There is a lot of free advice floating around these days on how to maximize a vehicle’s fuel mileage. The amount you hear seems to increase proportionally with the price of gas. But is that coffee shop wisdom always good advice?
According to a press release from the North Dakota State University (NDSU), the U.S. Environmental Protection Agency (EPA) and the U.S. Department of Energy recently teamed up to take a look at a few of those popular beliefs. You may find some of their conclusions a little surprising.
Here’s a look at the top seven busted myths.
STICK SHIFTS USE LESS
Think that manual transmissions use less fuel? Thanks to computer-controlled shifting, modern vehicles with automatic transmissions can get about the same or even better mileage than similar models with a standard transmission.
COLD ENGINES USE MORE FUEL
Do vehicles need to warm up before being driven? Actually, a vehicle that is idling is getting zero miles per gallon, so minimizing idling can improve fuel economy. While allowing vehicles to warm up in northern climates may make the ride more comfortable, you can drive almost immediately after startup without being concerned about engine or drivetrain damage. You should, however, allow the engine to reach a normal operating temperature before asking it to do any heavy lifting.
FUEL ECONOMY ERODES OVER TIME
Does fuel economy drop as a car ages? Fuel economy varies with the number of miles you drive per year, however, according to the EPA, a vehicle’s mileage will improve for the first few years and will not decline much as long as the vehicle is maintained properly.
DIRTY FILTERS EAT MILEAGE
Contrary to popular belief, dirty air filters do not reduce fuel economy. Recent studies have shown that fuel-injected engines can compensate for dirty air filters without reducing fuel economy. Dirty air filters may impact a vehicle’s performance but should not affect the mileage until the air filter is so clogged that the vehicle has noticeable performance issues.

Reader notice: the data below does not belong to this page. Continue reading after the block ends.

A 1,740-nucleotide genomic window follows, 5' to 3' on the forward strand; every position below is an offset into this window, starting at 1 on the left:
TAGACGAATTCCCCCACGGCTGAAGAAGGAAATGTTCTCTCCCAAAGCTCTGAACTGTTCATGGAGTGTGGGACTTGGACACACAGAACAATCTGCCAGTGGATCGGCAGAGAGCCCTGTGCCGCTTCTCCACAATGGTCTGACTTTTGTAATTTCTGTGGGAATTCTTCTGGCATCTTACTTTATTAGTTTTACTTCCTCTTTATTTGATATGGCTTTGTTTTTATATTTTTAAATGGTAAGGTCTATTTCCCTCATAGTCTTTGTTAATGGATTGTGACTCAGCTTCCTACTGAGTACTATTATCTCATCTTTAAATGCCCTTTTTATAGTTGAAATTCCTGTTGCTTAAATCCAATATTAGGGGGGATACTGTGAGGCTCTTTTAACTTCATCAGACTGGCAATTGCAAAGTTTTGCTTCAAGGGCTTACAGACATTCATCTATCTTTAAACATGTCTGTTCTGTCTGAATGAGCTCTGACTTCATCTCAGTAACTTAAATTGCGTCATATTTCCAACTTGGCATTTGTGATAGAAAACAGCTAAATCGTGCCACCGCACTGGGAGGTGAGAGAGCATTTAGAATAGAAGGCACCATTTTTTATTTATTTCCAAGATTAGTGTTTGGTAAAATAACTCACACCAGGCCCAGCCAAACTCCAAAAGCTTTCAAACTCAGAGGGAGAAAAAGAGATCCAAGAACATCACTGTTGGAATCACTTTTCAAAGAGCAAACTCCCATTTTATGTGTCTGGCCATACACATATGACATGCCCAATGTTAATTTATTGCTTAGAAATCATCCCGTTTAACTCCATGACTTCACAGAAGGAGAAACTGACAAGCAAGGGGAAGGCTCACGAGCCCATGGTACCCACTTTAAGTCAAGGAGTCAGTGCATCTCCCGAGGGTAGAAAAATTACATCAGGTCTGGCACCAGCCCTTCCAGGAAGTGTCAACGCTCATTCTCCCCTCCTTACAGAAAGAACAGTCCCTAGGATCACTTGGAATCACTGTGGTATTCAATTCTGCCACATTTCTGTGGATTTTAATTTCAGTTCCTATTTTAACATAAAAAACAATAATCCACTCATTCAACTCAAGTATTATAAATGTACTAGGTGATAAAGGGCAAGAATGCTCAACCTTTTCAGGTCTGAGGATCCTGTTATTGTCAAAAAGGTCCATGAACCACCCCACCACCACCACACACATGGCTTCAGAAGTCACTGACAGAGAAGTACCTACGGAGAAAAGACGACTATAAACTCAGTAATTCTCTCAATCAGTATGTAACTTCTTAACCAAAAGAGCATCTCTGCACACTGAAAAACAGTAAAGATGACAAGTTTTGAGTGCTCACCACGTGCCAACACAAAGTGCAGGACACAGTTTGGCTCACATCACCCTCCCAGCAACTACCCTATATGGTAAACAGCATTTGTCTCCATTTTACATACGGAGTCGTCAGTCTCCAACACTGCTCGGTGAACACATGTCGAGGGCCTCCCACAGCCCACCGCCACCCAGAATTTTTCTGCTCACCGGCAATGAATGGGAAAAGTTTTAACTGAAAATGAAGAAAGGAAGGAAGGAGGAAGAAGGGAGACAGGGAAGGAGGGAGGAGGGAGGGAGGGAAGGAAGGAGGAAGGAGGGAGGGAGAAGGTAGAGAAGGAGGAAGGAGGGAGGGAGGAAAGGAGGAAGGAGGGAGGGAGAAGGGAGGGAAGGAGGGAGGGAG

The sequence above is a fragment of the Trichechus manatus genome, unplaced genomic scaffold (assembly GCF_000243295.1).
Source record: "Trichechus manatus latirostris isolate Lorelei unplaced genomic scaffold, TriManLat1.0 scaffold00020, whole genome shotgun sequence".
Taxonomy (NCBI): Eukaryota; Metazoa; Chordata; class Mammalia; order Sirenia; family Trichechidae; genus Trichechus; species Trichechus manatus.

ADDITIVES BUMP EFFICIENCY
Think gas additives and devices save on fuel? Of all the additives and devices the EPA has tested, none has improved fuel economy significantly and some may even harm a vehicle. The EPA has tested more than 100 alleged fuel-savings devices, not one improved mileage more than a minor amount.
RE-STARTS SUCK FUEL
Starting a vehicle uses more fuel than leaving it idling, right? Wrong. The fuel-injection systems used in vehicles today will start a vehicle very efficiently. If you need to idle for more than a minute or two, you should shut the engine off. In fact, Natural Resources Canada’s (NRC) Office of Energy Efficiency also has something to say on this topic. According to them, the extra amount of fuel required on start up for the average vehicle is only equal to that used for ten seconds of idling. Their website goes on to say that only 10 minutes of unnecessary idling per day can add five per cent to an annual fuel bill. If your reason for allowing a vehicle to idle excessively is concern about adding extra wear and tear to the starter, the NRC says get over it. The added use has virtually no effect on a starter’s life.
PREMIUM FUEL IMPROVES MILEAGE
Is premium fuel is more efficient? Unless your owner’s manual specifically calls for premium fuel or your vehicle will not run smoothly on regular gas, using premium isn’t likely to significantly increase fuel economy.
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